Pectoralis Major Repair
The pectoralis major muscle, more commonly known as the “pec,” is a large muscle located on the chest wall. The powerful muscle plays an important role in shoulder function by providing internal rotation (rotating the joint toward the body) and adduction (bringing the arm towards the body). An injury to the muscle or its associated tendon can occur during a heavy lifting activity that requires contraction. When an injury occurs, patients often report chest muscle pain located at the pectoral muscle’s attachment site at the front of the upper arm. Many patients suffering from this shoulder injury will require a surgical repair.
The pectoralis major is a very powerful muscle that is critical for maximum strength in labor intensive workers, athletes and active individuals. Tears most commonly occur in weight lifting (bench press) and contact sports. The pectoral muscle originates from two points, the clavicle (collarbone) and the sternum (breastbone). The pectoralis major tendon is formed where these two points join together.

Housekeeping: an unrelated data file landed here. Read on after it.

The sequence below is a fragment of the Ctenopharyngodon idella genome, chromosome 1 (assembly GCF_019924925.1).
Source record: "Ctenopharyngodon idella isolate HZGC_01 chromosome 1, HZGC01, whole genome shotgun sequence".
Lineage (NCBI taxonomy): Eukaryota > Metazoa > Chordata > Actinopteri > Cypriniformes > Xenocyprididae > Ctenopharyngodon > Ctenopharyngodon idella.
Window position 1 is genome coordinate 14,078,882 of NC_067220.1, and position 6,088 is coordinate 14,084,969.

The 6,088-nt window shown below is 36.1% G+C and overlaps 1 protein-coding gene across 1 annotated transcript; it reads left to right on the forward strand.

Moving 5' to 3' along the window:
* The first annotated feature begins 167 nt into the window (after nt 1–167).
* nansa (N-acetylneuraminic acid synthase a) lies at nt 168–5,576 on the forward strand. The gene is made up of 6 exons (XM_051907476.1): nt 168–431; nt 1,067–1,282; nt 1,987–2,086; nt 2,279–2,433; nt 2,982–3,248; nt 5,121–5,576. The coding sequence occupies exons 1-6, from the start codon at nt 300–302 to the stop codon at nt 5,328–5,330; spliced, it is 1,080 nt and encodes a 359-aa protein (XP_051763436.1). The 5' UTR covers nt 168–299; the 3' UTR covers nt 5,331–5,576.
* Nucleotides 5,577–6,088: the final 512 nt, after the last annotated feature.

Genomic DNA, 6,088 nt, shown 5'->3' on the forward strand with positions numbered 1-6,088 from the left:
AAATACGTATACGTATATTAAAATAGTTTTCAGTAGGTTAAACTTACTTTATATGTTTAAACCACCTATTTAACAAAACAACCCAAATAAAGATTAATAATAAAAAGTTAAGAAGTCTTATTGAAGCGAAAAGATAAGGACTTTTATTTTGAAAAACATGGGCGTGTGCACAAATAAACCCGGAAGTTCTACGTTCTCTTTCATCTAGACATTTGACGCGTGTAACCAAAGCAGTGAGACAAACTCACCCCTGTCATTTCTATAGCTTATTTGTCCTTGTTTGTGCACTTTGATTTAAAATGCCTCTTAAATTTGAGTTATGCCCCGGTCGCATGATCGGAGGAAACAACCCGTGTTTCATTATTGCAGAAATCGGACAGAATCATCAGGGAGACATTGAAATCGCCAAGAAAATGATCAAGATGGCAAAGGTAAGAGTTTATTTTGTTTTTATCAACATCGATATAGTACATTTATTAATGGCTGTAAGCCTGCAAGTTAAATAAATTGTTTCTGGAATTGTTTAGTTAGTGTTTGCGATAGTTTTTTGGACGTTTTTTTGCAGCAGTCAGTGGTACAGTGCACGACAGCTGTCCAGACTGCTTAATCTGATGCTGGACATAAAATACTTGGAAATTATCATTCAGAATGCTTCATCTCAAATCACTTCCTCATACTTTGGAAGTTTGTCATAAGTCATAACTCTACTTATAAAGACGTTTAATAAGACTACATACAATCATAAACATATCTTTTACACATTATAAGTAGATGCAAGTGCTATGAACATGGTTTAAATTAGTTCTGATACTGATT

Dr. Garcia demonstrates his technique for open pectoralis tendon repair
A pectoral tear is typically seen when the arm is externally rotated or extended while it is being contracted, such as during a bench press. A bench press requires the muscle to contract while still being forced down by the bar. An injury to the pectoral muscle or tendon is marked by chest muscle pain, commonly a sharp, sudden pain located in the front of the shoulder joint. The pain is followed by bruising, swelling and a possible visible deformity.
A partial pectoral tear may heal with non-surgical measures, such as rest, ice, modified activities, sling usage, anti-inflammatory medications (NSAIDs) and a physical therapy program. Full-thickness (complete) tears often require a surgical repair (pectoralis major tendon repair) to alleviate chest muscle pain and to restore full shoulder function.
A surgical pectoralis major repair requires the surgeon to reattach the torn muscle and tendon to the humerus (upper arm bone) utilizing anchors and strong sutures. If possible, the surgeon prefers to perform the procedure as soon as possible after the initial injury since less tendon retraction and scarring is present. If a repair must be performed more than three months after the tear, he may need to utilize a tendon graft to complete the repair.